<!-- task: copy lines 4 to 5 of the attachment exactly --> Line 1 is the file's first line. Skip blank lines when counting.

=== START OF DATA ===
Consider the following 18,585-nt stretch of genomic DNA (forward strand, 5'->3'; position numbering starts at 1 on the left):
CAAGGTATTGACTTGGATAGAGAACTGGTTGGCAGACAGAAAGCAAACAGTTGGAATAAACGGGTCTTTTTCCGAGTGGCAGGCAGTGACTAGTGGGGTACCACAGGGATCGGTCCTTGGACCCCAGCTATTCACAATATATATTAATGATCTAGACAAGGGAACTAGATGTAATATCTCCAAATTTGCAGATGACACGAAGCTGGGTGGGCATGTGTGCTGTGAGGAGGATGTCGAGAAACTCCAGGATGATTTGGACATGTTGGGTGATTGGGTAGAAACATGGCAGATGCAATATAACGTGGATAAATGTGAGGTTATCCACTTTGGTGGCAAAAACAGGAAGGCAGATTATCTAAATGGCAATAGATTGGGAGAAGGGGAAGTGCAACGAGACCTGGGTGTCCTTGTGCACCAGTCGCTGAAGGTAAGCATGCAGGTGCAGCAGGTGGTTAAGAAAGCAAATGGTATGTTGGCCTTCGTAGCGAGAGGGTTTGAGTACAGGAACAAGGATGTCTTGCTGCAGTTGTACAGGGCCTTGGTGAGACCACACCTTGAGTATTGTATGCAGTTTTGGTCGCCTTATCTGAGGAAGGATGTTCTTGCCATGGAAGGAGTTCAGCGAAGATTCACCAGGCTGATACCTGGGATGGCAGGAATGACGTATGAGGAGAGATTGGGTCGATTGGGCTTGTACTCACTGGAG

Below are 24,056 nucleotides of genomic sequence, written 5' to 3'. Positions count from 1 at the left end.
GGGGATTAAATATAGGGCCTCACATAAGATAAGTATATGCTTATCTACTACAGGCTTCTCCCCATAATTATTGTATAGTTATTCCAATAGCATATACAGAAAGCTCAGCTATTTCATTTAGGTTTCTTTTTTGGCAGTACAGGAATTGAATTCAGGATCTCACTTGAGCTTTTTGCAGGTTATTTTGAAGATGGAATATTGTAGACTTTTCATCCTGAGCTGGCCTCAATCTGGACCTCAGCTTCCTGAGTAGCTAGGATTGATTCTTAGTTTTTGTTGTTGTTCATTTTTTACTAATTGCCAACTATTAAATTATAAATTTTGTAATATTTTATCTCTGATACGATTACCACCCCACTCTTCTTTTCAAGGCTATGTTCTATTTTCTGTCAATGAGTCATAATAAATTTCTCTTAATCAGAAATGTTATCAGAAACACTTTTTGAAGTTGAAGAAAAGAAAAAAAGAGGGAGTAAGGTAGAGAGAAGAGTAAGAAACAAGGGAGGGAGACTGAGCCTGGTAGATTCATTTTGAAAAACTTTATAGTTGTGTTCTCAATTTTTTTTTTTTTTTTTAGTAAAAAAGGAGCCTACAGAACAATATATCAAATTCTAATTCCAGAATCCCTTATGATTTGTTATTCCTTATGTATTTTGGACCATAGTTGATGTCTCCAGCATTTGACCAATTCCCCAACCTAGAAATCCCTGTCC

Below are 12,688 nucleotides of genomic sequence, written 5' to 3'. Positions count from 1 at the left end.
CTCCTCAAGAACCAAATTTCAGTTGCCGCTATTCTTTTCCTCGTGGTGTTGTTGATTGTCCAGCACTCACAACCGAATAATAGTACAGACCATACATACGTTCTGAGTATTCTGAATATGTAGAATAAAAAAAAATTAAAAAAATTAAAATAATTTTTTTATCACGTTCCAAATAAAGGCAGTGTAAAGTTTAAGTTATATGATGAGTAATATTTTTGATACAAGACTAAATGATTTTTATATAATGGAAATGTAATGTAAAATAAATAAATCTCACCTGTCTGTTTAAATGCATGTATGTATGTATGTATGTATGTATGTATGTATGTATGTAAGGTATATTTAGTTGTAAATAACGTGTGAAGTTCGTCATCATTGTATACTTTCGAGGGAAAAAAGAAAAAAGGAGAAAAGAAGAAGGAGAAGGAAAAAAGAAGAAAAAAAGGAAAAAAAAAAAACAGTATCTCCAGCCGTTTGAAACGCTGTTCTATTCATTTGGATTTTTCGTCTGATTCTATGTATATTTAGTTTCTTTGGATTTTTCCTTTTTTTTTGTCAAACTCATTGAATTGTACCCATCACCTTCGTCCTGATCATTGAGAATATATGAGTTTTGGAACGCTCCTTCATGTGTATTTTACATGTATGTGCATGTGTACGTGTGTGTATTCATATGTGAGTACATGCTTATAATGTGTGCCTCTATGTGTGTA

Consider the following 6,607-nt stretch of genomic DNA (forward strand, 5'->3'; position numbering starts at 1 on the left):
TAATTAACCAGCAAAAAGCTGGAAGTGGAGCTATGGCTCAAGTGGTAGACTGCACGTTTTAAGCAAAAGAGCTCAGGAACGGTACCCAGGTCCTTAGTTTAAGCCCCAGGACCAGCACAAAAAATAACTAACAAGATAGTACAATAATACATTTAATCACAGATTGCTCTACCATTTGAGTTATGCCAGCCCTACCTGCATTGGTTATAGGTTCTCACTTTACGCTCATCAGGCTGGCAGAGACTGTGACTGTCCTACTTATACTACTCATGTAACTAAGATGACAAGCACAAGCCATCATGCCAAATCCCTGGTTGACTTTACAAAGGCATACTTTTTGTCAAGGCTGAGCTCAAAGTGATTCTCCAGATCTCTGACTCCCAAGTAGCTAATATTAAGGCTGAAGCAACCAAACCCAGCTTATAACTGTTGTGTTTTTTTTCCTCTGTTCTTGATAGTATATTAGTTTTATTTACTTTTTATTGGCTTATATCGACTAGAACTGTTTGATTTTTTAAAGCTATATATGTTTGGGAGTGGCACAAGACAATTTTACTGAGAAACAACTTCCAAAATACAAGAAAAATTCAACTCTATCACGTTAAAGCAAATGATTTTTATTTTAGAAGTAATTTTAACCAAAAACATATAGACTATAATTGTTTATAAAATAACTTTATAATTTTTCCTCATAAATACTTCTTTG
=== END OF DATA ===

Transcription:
GGGGATTAAATATAGGGCCTCACATAAGATAAGTATATGCTTATCTACTACAGGCTTCTCCCCATAATTATTGTATAGTTATTCCAATAGCATATACAGAAAGCTCAGCTATTTCATTTAGGTTTCTTTTTTGGCAGTACAGGAATTGAATTCAGGATCTCACTTGAGCTTTTTGCAGGTTATTTTGAAGATGGAATATTGTAGACTTTTCATCCTGAGCTGGCCTCAATCTGGACCTCAGCTTCCTGAGTAGCTAGGATTGATTCTTAGTTTTTGTTGTTGTTCATTTTTTACTAATTGCCAACTATTAAATTATAAATTTTGTAATATTTTATCTCTGATACGATTACCACCCCACTCTTCTTTTCAAGGCTATGTTCTATTTTCTGTCAATGAGTCATAATAAATTTCTCTTAATCAGAAATGTTATCAGAAACACTTTTTGAAGTTGAAGAAAAGAAAAAAAGAGGGAGTAAGGTAGAGAGAAGAGTAAGAAACAAGGGAGGGAGACTGAGCCTGGTAGATTCATTTTGAAAAACTTTATAGTTGTGTTCTCAATTTTTTTTTTTTTTTTTAGTAAAAAAGGAGCCTACAGAACAATATATCAAATTCTAATTCCAGAATCCCTTATGATTTGTTATTCCTTATGTATTTTGGACCATAGTTGATGTCTCCAGCATTTGACCAATTCCCCAACCTAGAAATCCCTGTCC

Below are 12,688 nucleotides of genomic sequence, written 5' to 3'. Positions count from 1 at the left end.